Despite the crush we still managed to travel the 60 miles from Bromley to Dover by late afternoon. It’s amazing that even in an emergency most Brits wouldn’t drive on the hard shoulder. Its against the rules! But who needed rules now? The port got pretty desperate and fights were breaking out everywhere as we snuck our small car onto the ferry. By evening we were in France, a bit of money changing hands could get you anywhere. The badge didn’t hurt, but showing that around everywhere would raise too many questions. It’s a shame the ferry wasn’t going further, but I didn’t have that much money.

The crossing went relatively calmly, once people were onboard the hysteria had died down.

Driving down the ramp into the yellow ramps lights of Calais, I breathed a sigh of relief and thought about those trapped at home. Poor old Britain. For now though, we were safe.

Some of the group decided to completely change the original scene we were given, but I saw this more of an editing exercise. So what you can see here is a typical example of how I might edit. I’ll take a piece I have written and see if I can embellish the sentences that are already there. Sometimes I may need to take out a superfluous word and others I may need to alter the tense slightly, but as the scene we were given was already quite tight I didn’t feel any need to.

My scene could probably be edited further, but then isn’t that true of everything?

On another note, as anyone noticed that no one really talks on Facebook anymore? All that appears on my news feed is people sharing links to videos and various surveys that tell you which character from that poor remake of  that dodgy sci-fi film you are most like. What happened to people typing and having conversations, you know, social networking? Maybe it’s just my Facebook, but I was curious if anyone else had noticed a similar trend?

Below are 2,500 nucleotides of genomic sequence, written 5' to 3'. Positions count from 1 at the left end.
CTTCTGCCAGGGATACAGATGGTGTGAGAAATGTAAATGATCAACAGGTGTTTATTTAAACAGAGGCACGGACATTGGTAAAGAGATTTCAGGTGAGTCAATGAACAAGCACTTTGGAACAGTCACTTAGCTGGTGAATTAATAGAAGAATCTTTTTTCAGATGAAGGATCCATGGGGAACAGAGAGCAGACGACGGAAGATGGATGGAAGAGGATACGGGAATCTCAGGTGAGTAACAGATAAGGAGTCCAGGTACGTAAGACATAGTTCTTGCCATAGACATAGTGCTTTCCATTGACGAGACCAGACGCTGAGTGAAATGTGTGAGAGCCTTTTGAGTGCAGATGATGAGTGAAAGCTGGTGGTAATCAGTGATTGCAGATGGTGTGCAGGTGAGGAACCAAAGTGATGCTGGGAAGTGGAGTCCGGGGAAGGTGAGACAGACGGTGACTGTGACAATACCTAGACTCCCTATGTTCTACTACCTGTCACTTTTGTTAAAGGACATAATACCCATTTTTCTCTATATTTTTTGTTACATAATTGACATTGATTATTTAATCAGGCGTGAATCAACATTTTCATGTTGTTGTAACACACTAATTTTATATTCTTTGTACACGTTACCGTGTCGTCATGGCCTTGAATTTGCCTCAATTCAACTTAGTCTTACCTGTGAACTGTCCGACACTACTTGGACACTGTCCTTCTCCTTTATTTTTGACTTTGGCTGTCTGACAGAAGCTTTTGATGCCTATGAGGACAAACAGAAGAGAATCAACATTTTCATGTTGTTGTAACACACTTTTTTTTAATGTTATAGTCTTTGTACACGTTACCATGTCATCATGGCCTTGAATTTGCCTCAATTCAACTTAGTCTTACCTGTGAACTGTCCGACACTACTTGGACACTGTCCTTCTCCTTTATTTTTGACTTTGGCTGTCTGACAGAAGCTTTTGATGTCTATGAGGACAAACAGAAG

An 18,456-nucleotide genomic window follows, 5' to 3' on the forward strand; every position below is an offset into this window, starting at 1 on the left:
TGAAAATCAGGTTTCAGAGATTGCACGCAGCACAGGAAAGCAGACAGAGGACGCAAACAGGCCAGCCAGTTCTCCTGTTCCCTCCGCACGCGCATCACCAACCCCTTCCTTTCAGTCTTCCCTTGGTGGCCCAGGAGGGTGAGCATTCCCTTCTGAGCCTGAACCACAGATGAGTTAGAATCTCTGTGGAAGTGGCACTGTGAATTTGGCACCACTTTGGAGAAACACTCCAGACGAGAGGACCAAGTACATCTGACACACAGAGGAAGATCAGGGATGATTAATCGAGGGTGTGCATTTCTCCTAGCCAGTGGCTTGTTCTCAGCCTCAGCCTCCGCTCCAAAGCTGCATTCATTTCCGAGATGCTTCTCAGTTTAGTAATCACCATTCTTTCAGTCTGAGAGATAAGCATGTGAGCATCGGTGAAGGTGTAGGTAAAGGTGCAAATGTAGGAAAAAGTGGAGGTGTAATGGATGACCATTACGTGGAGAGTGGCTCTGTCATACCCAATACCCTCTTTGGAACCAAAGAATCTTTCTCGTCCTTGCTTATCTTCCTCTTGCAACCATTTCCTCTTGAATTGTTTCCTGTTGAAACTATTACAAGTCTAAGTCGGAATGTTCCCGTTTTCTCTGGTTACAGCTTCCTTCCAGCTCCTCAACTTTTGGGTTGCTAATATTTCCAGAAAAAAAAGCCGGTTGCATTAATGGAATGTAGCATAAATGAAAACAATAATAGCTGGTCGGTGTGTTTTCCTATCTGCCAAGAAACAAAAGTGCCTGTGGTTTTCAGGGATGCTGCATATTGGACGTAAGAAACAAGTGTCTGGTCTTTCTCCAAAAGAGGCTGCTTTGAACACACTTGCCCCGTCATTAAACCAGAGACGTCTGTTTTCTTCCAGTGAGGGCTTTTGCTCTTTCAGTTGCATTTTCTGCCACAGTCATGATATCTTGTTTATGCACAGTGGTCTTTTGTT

On that perfectly 1000 word count note, I shall leave you.

Once again, thanks for reading and any suggestions, comments or thoughts are welcome.

Existence is Futile?

Two blogs in as many days?! I know, I was just saying the same thing to myself. I don’t quite believe it either.

This is all part of my plan to, on my days off, get up as early as my body will allow, make a big cup of coffee (white, one sugar please) and spend at least an hour writing. So once again today I have been leafing through my notebook and typing stuff up. I like to do it this way as to me it gets at least one edit before it has even been typed up. From what I write in the notepad which can often be rushed, illegible and sometimes a bit basic, I can take that and refine it in to something better via a keyboard. Although there is some stuff in that notepad that I ain’t lettin’ no one see! Nuhuh!

So as of now, I almost have 2000 words for the ‘Project Xenos’ story, some of which I posted on here a short while ago (you can search for it under that title). And that is before I have even begun to flesh out the story. I aim for that to be my first proper short story rather than just a 1000 word short. I know for a fact I still have some parts for it later in my notepad, so you will see more from that story soon I hope.

Today’s story allows me to get a little arty-farty and philosophical, which is something I don’t tend to do. That is unless I have been plied with alcohol (make mine a red wine, scotch or cider please, ta!). This is where the title comes from. You can work so hard to achieve, get so absorbed in that work that you can forget the little things in life, then one day, one small act or one mistake can destroy it all. I don’t know where I am going to use this little scene but I really like what it portrayed. I’m sure it will come in handy somewhere.